10 February 2012

Cats--Henry and Boss

Welcome back. Do you remember Henry, the bushy-tailed, Holstein-colored cat that…uh…saved our son, Noah, from a bat after they--Noah, his roommates, Henry, the bat--settled into a new apartment (Time for Pets—Henry the Cat)

Henry in his temporary harbor.
If you recall, the following year, Noah demonstrated his gratitude and devotion to Henry by signing the lease on a different apartment that didn’t allow pets.   

For reasons fathomable only to Noah and Vicki, his mother, that meant we would harbor Henry-the-evicted-cat. “We” implies Vicki and me, but don’t be confused. Unlike me, Vicki hasn’t retired.

Boss, The Displaced Cat

Young Boss, exhibiting her
mastery of hiding in plain sight
from Rex, a former housemate.
As bad as our newest feline boarder is for me, it’s worse for Boss. Here again, you may recall my writing about Boss, the black female cat that, after years of silence, found her voice (Time for Pets--Cats, Time for Pets—Cats Revisited).

As I described in those earlier posts, Boss, once young and dumb, is now old and, well, still pretty dumb.
  
To look the part, Boss lost a fang. The remaining fang has been known to protrude, causing her to appear from the side like a tiny saber-tooth tiger after being dipped in a tar pit. We haven’t quite pinned down where or when the other fang went.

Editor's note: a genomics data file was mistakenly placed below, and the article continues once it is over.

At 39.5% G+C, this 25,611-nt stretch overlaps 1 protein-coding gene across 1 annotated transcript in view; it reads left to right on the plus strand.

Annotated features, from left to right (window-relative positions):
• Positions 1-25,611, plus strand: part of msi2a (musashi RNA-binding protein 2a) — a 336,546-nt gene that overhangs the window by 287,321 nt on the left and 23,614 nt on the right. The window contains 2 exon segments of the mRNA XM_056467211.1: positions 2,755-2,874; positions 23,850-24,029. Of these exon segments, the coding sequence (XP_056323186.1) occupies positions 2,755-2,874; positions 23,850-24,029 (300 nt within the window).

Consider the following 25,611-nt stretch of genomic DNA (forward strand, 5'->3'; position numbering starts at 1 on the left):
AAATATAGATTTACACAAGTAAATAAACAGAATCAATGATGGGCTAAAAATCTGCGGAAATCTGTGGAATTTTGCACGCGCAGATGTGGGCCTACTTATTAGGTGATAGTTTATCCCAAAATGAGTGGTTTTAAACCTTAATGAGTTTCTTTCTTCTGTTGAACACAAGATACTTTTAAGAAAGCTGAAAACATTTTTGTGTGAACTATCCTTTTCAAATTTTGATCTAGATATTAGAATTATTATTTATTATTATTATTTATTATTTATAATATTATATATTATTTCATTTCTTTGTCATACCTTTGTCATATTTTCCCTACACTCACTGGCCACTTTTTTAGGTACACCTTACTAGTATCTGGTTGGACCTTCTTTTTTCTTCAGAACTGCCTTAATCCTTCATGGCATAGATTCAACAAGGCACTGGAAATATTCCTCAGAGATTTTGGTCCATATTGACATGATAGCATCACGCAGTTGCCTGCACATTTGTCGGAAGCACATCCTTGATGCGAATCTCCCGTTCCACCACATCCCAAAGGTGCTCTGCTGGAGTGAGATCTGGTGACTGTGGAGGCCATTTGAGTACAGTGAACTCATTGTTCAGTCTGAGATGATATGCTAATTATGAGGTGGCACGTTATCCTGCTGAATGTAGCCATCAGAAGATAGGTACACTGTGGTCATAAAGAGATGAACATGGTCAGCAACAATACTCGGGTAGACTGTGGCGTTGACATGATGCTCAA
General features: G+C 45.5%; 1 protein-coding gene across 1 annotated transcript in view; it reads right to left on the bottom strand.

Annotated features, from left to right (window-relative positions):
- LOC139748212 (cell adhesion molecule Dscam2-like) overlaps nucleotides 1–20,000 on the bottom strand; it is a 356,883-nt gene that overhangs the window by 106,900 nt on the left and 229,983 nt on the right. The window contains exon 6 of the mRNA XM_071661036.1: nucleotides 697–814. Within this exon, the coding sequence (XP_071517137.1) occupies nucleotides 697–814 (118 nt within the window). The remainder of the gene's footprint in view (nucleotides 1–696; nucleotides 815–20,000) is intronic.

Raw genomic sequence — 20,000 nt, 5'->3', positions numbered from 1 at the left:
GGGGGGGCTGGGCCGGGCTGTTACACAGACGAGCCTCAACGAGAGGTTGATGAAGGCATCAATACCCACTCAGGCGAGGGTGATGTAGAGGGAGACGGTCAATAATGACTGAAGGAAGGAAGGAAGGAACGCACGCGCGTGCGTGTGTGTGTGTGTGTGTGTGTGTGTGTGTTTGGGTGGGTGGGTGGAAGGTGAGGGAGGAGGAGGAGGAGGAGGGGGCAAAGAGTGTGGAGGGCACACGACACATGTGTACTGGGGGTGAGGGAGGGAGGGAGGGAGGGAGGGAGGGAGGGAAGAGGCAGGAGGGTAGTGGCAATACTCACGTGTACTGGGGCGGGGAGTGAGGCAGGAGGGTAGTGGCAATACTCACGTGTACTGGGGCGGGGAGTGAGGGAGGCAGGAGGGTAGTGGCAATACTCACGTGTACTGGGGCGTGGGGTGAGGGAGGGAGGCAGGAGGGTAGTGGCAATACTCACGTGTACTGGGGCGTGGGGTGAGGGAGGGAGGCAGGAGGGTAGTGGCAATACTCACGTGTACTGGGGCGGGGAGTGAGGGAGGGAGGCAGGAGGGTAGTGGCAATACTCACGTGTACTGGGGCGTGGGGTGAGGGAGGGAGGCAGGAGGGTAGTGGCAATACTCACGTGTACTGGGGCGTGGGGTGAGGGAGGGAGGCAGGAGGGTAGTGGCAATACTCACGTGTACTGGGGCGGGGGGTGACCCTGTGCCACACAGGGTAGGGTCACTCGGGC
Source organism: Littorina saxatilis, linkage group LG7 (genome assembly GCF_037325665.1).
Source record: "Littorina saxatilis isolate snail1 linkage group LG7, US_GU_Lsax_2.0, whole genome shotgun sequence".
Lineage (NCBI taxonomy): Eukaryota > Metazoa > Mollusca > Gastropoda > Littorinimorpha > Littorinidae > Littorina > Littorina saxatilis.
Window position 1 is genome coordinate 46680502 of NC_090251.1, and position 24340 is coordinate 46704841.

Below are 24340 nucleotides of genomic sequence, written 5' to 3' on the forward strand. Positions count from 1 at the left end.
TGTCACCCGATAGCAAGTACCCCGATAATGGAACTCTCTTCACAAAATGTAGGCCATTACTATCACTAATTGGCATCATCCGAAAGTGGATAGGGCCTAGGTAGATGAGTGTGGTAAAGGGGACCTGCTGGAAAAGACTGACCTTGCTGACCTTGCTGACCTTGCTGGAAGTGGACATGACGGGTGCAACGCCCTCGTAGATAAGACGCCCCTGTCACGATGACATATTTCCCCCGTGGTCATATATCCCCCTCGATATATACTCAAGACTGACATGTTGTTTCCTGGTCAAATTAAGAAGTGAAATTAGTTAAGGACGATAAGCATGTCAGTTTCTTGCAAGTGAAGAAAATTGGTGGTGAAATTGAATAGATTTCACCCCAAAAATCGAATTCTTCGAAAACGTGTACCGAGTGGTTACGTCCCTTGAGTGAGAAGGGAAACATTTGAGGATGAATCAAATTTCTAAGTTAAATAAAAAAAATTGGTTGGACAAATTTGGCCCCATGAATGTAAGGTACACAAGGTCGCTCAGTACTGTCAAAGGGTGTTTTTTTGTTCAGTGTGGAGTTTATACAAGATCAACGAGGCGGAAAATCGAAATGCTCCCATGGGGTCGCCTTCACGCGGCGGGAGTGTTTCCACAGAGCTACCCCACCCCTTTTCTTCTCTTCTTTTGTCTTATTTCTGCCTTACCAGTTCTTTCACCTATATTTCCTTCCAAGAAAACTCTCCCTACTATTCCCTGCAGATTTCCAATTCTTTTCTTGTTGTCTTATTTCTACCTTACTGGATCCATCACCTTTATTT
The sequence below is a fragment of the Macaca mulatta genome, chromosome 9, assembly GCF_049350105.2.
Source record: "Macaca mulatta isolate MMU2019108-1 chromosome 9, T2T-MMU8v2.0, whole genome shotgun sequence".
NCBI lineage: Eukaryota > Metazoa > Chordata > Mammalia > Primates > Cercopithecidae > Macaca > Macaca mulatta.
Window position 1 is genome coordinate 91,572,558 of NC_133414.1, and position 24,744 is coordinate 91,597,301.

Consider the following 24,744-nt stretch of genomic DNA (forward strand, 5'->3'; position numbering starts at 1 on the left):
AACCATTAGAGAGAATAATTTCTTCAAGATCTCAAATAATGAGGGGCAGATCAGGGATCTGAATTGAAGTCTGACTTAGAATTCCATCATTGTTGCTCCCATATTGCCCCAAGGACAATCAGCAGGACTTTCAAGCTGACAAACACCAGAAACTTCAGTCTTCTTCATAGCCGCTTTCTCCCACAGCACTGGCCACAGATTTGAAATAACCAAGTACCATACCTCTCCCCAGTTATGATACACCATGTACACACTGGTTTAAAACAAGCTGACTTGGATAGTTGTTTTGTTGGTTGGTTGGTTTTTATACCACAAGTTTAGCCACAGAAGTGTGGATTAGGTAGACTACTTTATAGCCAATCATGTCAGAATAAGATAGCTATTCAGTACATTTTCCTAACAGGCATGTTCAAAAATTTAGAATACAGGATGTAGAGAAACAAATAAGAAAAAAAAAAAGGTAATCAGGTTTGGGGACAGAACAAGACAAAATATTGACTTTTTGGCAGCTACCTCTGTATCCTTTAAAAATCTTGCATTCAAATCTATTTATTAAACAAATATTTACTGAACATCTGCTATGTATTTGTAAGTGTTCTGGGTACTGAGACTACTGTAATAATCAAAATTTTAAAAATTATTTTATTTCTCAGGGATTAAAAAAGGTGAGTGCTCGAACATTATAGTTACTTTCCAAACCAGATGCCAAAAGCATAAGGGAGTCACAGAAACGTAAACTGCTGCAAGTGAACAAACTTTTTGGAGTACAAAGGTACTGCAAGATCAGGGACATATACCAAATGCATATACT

Thinking about pinned down, you may recall that, on being introduced to Boss, Henry hesitated for a few seconds--hesitating is not Henry’s forte--before launching himself across the room, landing with his mouth open, teeth intact, on Boss’s throat. It was not an auspicious beginning.

Fortunately for Boss, above our house’s basement and main floor, there’s an upstairs, where Boss now spends her days and nights, mainly in the former guest room. She might venture down to the main floor for a few minutes if she’s feeling exceedingly curious, courageous and confident that Henry’s elsewhere.

Boss (in chair on right) residing in 
the former guest room.

Saved by Technology

The cats’ relationship and my anger management both improved immensely a few weeks ago. 
 


Whenever Henry was bored, he would slip upstairs to stalk and chase Boss. Boss would howl, screech and dash under a bed, I would go running and shout at Henry, and Henry--once Boss was hidden--would look terribly apologetic, seeming more like a dog (“Whatever I did, I’m sorry”) than a cat (“What?”).

Boss would remain under the bed, though her stay in that battered-cat shelter was getting shorter and shorter as the chase got old.

Motion-activated alarm 
on staircase.
At Vicki’s suggestion, I found and bought a battery-operated device that emits a mildly piercing, high-pitched sound and a puff of compressed air when its sensor detects movement. I placed the device on the staircase from the main floor to the upstairs.

Success! After only a single episode, Henry has stayed downstairs. We now operate the device without the puff; the sound is sufficient.

It’s definitely a bother to point the device to the wall if we’re passing or using the stairs, and it often goes off anyway, responding to changes in brighter light. Moreover, the effectiveness of this technological barrier will be negated the moment irrepressible Henry spots Boss at the top of the stairs. He’ll charge by or over the device and ignore it thereafter. 

But we’ve had peace for weeks…if you don’t count the mildly piercing, high-pitched sound.
Boss at top of stairs.

Wrap Up

It took only 2 or 3 months for Henry to train me. He and I have a routine and schedule, disrupted only when Vicki stops by or, worse, if Noah’s home from college. I’ll tell you about it another day.

Thanks for stopping by. I’ll write again in about a week.

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